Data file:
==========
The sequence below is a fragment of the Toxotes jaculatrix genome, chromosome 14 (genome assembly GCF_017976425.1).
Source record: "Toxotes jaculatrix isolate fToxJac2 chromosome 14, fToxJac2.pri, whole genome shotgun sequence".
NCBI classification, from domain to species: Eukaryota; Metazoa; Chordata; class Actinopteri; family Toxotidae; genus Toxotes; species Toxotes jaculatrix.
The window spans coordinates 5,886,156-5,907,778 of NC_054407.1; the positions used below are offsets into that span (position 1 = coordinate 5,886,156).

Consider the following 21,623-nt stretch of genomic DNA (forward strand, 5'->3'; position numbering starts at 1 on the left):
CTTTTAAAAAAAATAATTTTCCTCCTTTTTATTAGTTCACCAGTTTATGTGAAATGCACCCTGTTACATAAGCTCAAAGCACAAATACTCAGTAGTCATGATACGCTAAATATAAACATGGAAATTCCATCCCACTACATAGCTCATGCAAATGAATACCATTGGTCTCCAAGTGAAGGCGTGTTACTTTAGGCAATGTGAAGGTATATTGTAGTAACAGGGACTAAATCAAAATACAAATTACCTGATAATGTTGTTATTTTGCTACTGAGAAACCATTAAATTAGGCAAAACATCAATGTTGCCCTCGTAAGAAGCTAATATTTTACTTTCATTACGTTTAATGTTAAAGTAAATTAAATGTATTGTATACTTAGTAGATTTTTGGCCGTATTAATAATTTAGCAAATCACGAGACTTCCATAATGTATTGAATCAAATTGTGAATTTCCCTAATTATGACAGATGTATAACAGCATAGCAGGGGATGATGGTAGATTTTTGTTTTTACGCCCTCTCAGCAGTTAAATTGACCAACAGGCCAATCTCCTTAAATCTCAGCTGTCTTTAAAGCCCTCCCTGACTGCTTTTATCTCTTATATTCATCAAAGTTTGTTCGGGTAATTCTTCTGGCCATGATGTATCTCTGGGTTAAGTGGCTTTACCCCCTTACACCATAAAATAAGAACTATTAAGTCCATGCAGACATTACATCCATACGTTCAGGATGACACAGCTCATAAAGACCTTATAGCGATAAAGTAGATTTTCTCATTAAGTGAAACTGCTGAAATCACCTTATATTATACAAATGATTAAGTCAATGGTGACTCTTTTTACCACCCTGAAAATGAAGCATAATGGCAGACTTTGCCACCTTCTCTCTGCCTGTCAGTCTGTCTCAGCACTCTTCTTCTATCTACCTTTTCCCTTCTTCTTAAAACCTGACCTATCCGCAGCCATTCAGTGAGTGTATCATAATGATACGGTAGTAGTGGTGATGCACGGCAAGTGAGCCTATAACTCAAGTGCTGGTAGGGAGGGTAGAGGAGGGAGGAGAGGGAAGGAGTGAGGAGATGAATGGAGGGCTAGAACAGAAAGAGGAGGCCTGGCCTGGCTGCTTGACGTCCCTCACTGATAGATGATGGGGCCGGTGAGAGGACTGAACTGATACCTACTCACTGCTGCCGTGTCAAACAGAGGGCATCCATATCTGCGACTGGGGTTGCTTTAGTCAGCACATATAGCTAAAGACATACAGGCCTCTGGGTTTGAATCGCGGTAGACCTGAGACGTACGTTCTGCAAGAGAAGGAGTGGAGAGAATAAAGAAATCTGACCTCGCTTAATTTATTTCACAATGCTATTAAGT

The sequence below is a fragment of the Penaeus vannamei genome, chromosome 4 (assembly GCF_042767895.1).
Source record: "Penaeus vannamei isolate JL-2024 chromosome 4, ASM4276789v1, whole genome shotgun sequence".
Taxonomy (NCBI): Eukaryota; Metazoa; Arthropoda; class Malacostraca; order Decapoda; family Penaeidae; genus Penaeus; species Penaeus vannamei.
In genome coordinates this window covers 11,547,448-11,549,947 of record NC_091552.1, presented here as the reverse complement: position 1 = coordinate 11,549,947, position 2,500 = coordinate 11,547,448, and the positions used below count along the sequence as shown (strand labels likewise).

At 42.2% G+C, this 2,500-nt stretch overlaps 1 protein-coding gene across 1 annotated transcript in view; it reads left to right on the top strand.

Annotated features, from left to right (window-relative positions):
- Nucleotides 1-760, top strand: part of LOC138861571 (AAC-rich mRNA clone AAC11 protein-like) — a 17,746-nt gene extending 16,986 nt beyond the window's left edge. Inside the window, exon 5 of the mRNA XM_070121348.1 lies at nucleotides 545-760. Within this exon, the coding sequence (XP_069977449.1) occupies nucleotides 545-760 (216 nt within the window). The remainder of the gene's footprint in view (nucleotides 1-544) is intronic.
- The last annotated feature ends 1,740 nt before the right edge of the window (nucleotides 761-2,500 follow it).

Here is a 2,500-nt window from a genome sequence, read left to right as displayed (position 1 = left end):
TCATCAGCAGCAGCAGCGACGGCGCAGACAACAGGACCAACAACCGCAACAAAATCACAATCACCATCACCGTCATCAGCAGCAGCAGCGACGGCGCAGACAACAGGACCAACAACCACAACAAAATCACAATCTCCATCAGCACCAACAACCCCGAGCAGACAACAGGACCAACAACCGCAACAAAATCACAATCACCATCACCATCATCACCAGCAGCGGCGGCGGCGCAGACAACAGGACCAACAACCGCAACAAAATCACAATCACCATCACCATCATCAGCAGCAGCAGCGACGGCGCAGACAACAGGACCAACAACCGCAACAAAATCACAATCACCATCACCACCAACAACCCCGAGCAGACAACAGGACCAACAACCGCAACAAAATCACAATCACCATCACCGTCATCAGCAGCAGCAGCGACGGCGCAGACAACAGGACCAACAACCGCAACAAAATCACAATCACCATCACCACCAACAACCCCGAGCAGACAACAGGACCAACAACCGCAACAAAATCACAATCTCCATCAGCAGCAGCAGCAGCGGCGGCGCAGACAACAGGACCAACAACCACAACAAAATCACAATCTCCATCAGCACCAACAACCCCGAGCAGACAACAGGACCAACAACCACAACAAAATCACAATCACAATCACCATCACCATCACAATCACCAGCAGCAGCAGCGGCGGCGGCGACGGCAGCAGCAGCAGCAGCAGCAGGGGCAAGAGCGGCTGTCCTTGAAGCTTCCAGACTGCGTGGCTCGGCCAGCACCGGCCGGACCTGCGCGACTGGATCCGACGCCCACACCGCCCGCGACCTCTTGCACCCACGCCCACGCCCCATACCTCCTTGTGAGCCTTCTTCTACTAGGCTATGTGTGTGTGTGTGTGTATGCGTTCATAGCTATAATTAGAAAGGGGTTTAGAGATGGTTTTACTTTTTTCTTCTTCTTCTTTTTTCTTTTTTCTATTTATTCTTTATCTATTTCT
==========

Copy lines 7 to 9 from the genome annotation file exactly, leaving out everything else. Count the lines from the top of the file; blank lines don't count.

The sequence below is a fragment of the Penaeus vannamei genome, chromosome 4 (assembly GCF_042767895.1).
Source record: "Penaeus vannamei isolate JL-2024 chromosome 4, ASM4276789v1, whole genome shotgun sequence".
Taxonomy (NCBI): Eukaryota; Metazoa; Arthropoda; class Malacostraca; order Decapoda; family Penaeidae; genus Penaeus; species Penaeus vannamei.